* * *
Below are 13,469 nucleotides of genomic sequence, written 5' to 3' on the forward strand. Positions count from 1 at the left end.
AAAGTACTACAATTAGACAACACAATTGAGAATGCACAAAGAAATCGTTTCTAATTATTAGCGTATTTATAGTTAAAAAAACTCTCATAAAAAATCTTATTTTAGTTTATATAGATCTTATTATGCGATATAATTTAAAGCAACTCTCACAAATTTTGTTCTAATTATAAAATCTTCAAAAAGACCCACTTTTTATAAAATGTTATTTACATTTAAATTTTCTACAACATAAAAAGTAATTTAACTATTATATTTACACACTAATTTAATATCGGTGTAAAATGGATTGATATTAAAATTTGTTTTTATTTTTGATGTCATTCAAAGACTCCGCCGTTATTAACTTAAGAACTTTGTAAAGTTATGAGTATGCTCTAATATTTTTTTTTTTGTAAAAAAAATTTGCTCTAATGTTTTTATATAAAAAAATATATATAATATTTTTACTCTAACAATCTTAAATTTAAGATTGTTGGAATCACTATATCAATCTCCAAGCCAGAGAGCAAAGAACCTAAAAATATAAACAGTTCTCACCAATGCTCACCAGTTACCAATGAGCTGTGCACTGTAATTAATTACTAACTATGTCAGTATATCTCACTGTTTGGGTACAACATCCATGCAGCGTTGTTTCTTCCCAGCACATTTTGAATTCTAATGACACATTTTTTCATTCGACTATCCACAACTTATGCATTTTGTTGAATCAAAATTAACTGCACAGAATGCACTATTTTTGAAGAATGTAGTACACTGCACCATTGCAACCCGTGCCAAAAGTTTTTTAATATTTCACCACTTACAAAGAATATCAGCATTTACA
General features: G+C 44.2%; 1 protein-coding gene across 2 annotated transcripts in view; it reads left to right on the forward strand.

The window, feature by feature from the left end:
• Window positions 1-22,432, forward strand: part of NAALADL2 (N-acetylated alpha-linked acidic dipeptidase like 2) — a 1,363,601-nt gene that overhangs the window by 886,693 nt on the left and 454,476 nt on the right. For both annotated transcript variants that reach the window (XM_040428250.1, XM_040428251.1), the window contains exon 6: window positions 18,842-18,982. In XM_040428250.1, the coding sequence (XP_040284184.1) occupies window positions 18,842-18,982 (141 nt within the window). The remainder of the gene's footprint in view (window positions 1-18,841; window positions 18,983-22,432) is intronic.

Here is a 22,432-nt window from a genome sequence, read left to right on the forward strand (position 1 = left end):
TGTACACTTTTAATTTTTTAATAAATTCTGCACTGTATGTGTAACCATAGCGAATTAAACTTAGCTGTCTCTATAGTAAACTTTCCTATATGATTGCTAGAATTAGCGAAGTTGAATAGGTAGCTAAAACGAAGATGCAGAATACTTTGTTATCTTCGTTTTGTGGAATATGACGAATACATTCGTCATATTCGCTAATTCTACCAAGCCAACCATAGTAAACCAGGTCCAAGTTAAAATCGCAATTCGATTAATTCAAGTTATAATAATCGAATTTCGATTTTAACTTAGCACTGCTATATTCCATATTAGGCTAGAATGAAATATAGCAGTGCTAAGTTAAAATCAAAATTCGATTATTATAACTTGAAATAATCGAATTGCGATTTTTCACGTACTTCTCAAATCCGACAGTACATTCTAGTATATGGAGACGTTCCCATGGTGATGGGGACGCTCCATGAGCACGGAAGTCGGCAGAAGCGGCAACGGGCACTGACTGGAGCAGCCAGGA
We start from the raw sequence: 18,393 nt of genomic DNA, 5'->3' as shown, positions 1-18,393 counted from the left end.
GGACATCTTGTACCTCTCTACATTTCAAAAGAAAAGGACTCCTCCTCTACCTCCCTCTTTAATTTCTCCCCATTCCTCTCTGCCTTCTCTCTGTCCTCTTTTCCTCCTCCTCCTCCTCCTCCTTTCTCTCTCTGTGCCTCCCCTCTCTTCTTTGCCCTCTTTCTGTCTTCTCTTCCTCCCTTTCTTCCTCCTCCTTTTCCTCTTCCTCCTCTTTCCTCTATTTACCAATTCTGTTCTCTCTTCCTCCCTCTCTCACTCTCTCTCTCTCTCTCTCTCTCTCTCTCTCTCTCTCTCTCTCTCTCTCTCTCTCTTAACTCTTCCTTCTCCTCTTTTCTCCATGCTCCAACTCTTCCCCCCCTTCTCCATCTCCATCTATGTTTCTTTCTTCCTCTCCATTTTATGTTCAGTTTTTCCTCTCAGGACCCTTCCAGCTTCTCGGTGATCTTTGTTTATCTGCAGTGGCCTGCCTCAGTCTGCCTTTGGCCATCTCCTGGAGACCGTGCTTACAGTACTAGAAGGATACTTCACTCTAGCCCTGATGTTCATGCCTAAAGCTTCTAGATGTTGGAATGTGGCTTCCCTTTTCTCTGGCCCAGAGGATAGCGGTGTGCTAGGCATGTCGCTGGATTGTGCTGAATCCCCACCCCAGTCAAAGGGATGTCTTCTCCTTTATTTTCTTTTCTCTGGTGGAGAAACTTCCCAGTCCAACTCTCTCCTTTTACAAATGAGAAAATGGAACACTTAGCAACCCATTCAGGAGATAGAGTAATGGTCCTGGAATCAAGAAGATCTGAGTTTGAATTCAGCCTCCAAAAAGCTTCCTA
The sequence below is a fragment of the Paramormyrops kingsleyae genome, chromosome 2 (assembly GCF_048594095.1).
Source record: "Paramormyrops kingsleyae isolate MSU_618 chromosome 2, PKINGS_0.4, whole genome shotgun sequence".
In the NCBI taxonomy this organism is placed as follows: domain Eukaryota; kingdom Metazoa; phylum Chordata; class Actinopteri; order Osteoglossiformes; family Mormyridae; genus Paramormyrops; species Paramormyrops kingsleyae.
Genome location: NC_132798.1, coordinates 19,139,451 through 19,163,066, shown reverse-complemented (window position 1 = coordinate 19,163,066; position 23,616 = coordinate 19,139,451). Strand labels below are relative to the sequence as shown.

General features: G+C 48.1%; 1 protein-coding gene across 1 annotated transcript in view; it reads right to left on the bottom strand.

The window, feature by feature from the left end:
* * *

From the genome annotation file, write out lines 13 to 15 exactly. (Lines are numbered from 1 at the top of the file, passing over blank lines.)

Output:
Genome location: NC_132798.1, coordinates 19,139,451 through 19,163,066, shown reverse-complemented (window position 1 = coordinate 19,163,066; position 23,616 = coordinate 19,139,451). Strand labels below are relative to the sequence as shown.

General features: G+C 48.1%; 1 protein-coding gene across 1 annotated transcript in view; it reads right to left on the bottom strand.

The window, feature by feature from the left end: